Ah, Adam Driver, he of the discourse I don’t get. He’s not going to make it easy on me, is he, because he keeps popping up in the celebrity news world and I still don’t know how I feel about him.
Today’s bit of information was that Driver was on Terry Gross’ “Fresh Air” show recently, only you’ll never hear what he had to say, because he walked out of the interview abruptly.
For context, Driver refuses to watch any of his performances, something the show was well aware of by their own admission and offered him accommodation—accommodation that he had accepted before, way back in 2015. Only this time, it didn’t work for him and walked out when Gross played a clip of him singing in Marriage Story. Variety has the explanation from “Fresh Air” (Driver hasn’t commented as of publication):
“We don’t really understand why he left,” Danny Miller, exec producer of “Fresh Air,” said in a statement. “We were looking forward to the interview—Terry thinks he’s a terrific actor, he was a great guest when he was on [“Fresh Air”] in 2015—so we were disappointed that we didn’t have a new interview to share with our listeners about Marriage Story.”
Miller continued, “We knew from our previous interview with Adam Driver that he does not enjoy listening back to clips of his movies (that isn’t unusual, a lot of actors feel that way). So Terry invited him to take off his headphones while we played back the 20-second clip, and that our engineer in New York would cue him to put his headphones back on after the clip ended (we also did this during our 2015 interview). But this time around, after the clip concluded we were informed by our engineer in NY that he had walked out of the studio, and then left the building. We still don’t understand why Adam Driver chose to leave the interview at that point.”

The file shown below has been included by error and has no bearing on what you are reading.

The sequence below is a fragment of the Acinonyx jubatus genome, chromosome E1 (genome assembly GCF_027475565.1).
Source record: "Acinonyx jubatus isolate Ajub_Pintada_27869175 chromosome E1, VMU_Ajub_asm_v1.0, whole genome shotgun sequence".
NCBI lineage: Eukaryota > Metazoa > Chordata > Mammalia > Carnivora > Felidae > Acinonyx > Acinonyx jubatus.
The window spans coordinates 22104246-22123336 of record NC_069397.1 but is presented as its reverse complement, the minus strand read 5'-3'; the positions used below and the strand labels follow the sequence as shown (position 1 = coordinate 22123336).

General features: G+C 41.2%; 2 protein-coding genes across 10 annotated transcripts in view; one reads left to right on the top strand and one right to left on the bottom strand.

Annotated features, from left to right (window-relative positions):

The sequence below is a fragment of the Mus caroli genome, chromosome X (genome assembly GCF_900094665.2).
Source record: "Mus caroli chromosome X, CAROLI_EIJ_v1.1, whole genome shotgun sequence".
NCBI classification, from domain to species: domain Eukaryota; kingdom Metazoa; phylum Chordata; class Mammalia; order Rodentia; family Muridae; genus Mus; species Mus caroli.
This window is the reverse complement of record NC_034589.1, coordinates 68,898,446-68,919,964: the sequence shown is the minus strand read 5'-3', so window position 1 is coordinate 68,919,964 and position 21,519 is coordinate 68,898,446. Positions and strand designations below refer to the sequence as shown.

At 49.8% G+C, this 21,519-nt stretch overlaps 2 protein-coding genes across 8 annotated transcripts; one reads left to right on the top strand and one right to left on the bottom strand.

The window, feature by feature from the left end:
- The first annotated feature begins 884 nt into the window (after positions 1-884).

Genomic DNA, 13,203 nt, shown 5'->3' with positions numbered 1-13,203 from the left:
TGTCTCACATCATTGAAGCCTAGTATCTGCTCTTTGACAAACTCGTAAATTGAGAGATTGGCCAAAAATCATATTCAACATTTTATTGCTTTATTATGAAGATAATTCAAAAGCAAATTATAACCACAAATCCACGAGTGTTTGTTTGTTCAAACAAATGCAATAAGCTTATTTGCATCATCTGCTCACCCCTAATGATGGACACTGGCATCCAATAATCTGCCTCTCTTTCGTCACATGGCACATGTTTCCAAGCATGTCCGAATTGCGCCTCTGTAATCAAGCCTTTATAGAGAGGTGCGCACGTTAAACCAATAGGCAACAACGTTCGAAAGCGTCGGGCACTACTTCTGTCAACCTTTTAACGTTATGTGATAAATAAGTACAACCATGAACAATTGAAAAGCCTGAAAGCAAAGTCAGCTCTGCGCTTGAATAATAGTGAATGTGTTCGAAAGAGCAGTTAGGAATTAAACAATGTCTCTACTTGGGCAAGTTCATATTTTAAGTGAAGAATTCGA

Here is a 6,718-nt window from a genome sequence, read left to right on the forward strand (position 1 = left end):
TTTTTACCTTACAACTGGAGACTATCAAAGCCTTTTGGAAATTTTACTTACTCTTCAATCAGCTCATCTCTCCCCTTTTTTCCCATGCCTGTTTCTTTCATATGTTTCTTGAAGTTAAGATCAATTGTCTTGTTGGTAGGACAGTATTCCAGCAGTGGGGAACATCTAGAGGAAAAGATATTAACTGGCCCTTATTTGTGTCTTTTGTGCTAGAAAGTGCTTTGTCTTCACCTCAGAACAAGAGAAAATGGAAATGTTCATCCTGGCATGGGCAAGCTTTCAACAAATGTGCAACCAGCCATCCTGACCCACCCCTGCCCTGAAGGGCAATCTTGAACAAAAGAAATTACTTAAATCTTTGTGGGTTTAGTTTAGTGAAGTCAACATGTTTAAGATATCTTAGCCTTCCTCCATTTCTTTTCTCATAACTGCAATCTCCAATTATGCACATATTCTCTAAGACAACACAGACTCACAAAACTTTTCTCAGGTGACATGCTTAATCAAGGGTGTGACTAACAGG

The thing is, these sorts of interviews aren’t usually done out of the goodness of one’s heart, on the fly. They’re typically contractually obligated appearances one makes in promotion for their movie. Details are hammered out before you go into the interview, and this is when this particular issue should have been sorted out. There’s a huge disconnect that it got to the point that Driver felt compelled to leave, regardless of circumstances here.
Now, in The Daily Beast article that broke this whole thing, it was pointed out that Driver has a phobia of his own performances (this was reported by his interlocutor, and not by Driver himself.) So we’re in delicate territory—but again, these are things that should have been discussed and agreed upon before the interview took place, not during. If the accommodation that worked previously wasn’t going to work now, that should have been flagged before everyone involved, including the behind-the-scenes people, put time and effort into the interview. It seems like it would have saved everyone, especially because you don’t usually expect NPR to be involved in a celebrity scandal that doesn’t involve Ira Glass and his asshole dog.
So has this made me form an opinion on Adam Driver? Not really. I still think he’s fine. This is kind of weird story, so I’m not sure any opinion can be formed from it. I have a nagging feeling that the commentary around this particular incident may be different had it happened to anyone but a white guy, an d that perhaps the feedback would be more in line with “this is their job and they should be grateful.” But when is that not the case?
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